Help me find authors for DD14

(78 Posts)
fatowl Fri 25-Dec-15 15:19:19

We are a reading family (between me, dh, dd21 and dd17- there are 100s of books in this house and all of us but DH also have Kindles)

DD14 is not a reader sad

She is academically able, doing well at English but just will not read for pleasure.

We gave up trying to encourage, bribe etc a few years ago and she has just begun to show a glimmer of interest again, but she is soooooo picky (unlike the other two dds who will literally read everything)

We have recommended to her (and she has turned down) :
Harry Potter
Hunger Games
Lorien Legacies
Maze Runner
Lord of the rings/hobbit

When she was younger she liked Jacqueline Wilson.
She has recently read a David Walliams (way too young for her- I was just glad to see her read anything something)
She enjoyed THe Secret Diary of Adrian Mole but won't read the other ones.
She read the Fault in our Stars and said she enjoyed it, but has not picked up his new one (Paper Towns?) I bought for her birthday a few weeks ago.

She says she likes historical novels, but written like a diary or in the 1st person. On the basis of this, I suggested Jane Eyre (which she did at school and hated- she wants this type of thing but "less boring")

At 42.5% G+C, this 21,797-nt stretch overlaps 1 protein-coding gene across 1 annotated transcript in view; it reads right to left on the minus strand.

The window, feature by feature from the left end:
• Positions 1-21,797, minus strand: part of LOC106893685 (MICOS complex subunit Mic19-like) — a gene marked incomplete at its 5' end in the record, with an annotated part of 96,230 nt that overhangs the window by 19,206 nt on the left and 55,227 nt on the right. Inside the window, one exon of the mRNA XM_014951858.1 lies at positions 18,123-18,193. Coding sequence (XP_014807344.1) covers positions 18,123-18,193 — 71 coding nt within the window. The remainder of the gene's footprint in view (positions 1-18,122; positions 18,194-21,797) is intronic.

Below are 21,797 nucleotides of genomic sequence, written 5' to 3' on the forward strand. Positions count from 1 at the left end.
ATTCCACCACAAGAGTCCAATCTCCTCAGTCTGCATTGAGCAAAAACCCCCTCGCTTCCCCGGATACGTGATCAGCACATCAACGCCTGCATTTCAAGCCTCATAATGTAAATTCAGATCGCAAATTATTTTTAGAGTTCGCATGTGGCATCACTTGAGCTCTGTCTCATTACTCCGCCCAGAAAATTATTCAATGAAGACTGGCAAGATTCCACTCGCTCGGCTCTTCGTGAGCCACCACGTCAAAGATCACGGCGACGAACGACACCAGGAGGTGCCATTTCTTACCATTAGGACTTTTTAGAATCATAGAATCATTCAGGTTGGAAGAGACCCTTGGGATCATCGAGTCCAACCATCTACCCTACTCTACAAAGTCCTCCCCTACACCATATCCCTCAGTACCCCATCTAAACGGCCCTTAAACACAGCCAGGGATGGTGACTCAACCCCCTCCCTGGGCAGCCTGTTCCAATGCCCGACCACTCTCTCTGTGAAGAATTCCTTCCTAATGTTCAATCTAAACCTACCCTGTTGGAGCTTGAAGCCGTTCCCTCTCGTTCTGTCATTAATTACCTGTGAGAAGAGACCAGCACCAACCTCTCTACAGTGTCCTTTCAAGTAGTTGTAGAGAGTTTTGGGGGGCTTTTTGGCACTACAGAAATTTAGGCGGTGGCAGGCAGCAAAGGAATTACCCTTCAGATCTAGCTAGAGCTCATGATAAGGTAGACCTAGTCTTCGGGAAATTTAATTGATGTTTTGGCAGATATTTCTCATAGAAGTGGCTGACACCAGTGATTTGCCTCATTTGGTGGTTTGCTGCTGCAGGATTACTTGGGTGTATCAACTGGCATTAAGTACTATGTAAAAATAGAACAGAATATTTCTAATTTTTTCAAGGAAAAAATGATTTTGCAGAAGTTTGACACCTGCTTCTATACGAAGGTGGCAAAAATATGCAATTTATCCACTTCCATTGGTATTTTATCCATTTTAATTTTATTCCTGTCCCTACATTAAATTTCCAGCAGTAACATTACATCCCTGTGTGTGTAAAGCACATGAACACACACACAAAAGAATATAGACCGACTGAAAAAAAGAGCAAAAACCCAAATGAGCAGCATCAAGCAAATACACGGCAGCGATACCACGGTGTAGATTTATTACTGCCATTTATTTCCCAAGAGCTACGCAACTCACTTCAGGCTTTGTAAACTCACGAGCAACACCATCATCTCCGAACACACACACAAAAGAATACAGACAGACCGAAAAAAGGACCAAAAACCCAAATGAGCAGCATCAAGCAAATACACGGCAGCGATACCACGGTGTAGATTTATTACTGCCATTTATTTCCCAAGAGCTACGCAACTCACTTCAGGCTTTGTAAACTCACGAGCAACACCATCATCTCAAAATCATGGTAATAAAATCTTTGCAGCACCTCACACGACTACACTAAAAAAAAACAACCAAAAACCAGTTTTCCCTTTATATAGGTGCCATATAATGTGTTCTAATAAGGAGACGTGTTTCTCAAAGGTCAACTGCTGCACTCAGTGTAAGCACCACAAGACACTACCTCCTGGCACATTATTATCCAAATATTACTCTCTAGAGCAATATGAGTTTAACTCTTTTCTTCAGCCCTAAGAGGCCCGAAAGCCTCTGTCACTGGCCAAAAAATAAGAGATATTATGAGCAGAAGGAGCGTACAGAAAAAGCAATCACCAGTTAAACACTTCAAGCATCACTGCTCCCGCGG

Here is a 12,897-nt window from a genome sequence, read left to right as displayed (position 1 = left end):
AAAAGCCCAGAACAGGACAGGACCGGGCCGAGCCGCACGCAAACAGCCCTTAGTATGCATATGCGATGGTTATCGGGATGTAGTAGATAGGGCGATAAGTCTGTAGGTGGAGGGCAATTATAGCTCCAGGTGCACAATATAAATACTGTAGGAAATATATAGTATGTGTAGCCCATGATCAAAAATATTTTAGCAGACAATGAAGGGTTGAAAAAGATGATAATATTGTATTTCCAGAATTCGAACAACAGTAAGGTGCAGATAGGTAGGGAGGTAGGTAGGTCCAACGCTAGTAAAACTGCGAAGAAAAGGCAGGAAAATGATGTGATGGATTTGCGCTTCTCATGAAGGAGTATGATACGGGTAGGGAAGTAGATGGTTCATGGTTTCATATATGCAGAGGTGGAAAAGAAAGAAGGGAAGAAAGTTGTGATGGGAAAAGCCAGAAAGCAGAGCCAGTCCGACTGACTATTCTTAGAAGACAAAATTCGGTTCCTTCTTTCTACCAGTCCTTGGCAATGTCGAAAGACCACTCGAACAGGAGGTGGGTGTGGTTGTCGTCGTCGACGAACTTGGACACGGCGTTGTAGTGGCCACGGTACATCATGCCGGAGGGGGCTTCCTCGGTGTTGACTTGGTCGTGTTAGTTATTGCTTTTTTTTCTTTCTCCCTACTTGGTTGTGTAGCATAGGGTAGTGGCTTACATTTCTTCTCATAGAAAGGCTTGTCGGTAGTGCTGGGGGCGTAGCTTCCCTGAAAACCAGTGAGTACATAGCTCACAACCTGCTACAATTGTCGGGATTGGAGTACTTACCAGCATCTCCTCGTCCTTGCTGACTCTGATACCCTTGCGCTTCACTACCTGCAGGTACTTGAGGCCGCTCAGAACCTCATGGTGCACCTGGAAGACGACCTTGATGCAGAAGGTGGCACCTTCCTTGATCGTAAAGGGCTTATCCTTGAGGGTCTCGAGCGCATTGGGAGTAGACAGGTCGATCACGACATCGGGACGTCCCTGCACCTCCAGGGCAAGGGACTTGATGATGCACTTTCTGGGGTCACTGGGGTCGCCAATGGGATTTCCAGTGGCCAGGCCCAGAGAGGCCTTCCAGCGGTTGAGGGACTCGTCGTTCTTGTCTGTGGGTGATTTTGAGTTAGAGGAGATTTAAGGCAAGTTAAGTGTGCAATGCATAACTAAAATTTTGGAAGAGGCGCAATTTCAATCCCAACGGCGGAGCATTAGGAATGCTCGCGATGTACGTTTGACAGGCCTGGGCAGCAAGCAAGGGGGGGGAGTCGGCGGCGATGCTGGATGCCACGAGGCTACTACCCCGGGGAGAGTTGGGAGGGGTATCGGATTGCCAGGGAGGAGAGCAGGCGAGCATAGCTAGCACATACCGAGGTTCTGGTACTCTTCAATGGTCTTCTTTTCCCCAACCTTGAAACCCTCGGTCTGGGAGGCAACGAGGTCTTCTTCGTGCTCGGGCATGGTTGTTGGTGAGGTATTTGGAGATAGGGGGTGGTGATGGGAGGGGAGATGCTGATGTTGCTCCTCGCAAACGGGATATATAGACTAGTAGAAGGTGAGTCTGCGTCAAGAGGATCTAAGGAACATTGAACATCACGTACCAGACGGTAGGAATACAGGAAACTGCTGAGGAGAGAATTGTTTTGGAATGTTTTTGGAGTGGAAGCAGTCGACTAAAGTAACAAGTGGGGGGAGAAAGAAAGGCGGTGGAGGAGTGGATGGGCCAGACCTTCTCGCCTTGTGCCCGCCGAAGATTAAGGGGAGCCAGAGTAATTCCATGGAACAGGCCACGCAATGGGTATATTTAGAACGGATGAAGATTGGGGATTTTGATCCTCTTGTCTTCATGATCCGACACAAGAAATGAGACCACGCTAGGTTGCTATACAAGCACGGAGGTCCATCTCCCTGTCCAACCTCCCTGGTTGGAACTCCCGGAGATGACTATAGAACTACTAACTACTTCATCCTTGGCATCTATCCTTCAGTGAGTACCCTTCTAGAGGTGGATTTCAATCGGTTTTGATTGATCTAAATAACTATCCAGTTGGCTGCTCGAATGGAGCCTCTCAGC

Any suggestions?
I was thinking I capture the Castle might fit the bill, but it's so long since I read it.

WildStallions Fri 25-Dec-15 15:20:47

Noughts and crosses - malorie Blackman.

WildStallions Fri 25-Dec-15 15:22:30

Slave girl - Jackie French.

PotteringAlong Fri 25-Dec-15 15:25:38

Hitch hikers guide to the galaxy?

lemonpoppyseed Fri 25-Dec-15 15:25:50

My (more) reluctant girl readers usually enjoy Sarah Dessen books. I'm a librarian at a girls school.

Chorltonswheelies422 Fri 25-Dec-15 15:26:57

Huge Adrian Mole fan here - out of interest why doesn't your DD want to read the other ones?

Chorltonswheelies422 Fri 25-Dec-15 15:31:57

Has she tried the Michael Morpurgo books?

If she likes history, she should try the call the midwife books - Jennifer Worth was a fantastic writer

Chorltonswheelies422 Fri 25-Dec-15 15:33:18

Arrggh hit post by accident - also the diary of Anne Frank

TrappedInAWitchesCurse Fri 25-Dec-15 15:36:32

Have a look at the young adult historical novels by Marie Louise Jensen. I haven't read them all but the ones I have read were very good, quite fast moving plot so hopefully not boring and if I recall correctly, written in the first person.

fatowl Fri 25-Dec-15 15:44:13

Thanks for these suggestions, I'll check them all out.

Wheelies- have no idea why she won't read the others, quite often she will read a chapter or two, but then leave it. (so frustrating)

I've read the Midwife books and loved them- I might suggest those.
I'd not heard of Marie Louise Jensen- it looks like something she might try.
THanks again everyone

TheCountessofFitzdotterel Fri 25-Dec-15 15:49:59